Constructive dismissal sounds at first as if it could not be that bad. Unfortunately, constructive dismissal is usually a tricky way for employers to force an employee to quit. In terms of Section 186(1)(e) of the Labour Relations Act, constructive dismissal can be defined as circumstances where an employee terminated a contract of employment with or without notice because the employer made continued employment unendurable for the employee.

The essence of constructive dismissal was recaptured in the case of Solid Doors (Pty) Ltd v Commissioner Theron and Others (2004) 25 ILJ 2337 (LAC), it was held that, for such a dispute to succeed, the reasonable test would be that the employee must prove that he or she had not intended to terminate the employment relationship but was faced with no option to do so as a result of the employer’s wrongful conduct which caused an intolerable working relationship for the employee and a breakdown in the employment relationship.

In terms of S192 of the Labour Relations Act, in the case of a constructive dismissal, it is the employee who has the burden of proof. If and when they have successfully proved constructive dismissal, it is then for the employer to try and prove that there was no fault on their part. This was also reflected in the case of Sanlam Life Insurance Ltd v Mogomatsi and Others (CA 12/2022) [2023] ZALAC 15.

In order to successfully lay a claim of constructive dismissal, there are a few components that the employee will need to prove:

  1. The circumstances of employment became so unbearable that there was no way that the employee could continue to work at the place of employment ,
  2. These unbearable circumstances were the cause of the employee’s resignation,
  3. There was no reasonable alternative for the employee but to resign,
  4. The unbearable situation must have been caused by the employer and the employer must have been in control of the unbearable circumstances.

Each case has its own elements, therefore is no specific threshold to prove success, however the following examples can serve as a guideline for possible success at the CCMA, should such a case arise:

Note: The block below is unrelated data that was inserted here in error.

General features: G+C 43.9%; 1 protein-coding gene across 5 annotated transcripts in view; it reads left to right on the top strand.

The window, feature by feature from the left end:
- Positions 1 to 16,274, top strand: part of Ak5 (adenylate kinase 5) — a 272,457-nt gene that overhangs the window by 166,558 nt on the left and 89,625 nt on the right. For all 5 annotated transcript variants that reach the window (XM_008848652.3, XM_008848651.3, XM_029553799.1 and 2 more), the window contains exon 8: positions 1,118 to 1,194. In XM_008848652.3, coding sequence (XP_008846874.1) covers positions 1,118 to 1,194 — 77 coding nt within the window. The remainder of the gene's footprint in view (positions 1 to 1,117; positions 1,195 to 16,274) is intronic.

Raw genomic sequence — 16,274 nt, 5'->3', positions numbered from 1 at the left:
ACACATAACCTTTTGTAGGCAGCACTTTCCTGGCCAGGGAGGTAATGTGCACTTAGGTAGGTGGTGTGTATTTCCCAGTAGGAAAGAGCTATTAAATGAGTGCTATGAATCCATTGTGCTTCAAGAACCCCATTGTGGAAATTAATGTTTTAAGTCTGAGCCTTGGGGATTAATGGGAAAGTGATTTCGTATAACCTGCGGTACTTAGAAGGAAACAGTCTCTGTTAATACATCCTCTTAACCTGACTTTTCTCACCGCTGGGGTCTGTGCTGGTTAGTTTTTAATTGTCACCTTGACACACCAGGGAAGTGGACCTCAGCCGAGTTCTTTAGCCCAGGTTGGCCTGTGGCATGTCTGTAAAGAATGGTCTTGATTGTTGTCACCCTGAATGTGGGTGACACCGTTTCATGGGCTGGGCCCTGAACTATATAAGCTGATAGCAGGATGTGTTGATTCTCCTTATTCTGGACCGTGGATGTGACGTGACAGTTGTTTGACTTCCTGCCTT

1. The employer was aggressive with the employee, threatened, insulted and intimidated the employee and put prolonged pressure on the employee to resign,
  2. The employer made wage deductions without any reason,
  3. The employer sexually harassed an employee and did not stop after it had been reported,
  4. The employer did not pay the employee as per their contract,
  5. Unreasonable targets were set for the employee and they were disciplined for not meeting those targets,
  6. The employee was also excluded from training opportunities with the organisation and
  7. Unfair disciplinary action.

These are only some of the examples which could be viewed as constructive dismissal. Each case is different, and what would be seen as unfair in one employment relationship might not be so in the next.

Should the applicant be successful, the remedy available to them in terms of Section 194 of the LRA provides for a maximum penalty of 12 months’ salary, but this does not mean that an employee who wins a case of constructive dismissal will always receive the maximum amount. This is entirely up to the judge or arbitrator appointed for the hearing at the CCMA.

It is not legal, neither is it morally appropriate to force somebody to resign or make them feel like the only option they have is to resign. It can land you with a fairly large settlement payment if the CCMA or court finds that constructive dismissal has occurred. Every employee has the right to work in a healthy and protected environment, therefore any mistreatment should be reported.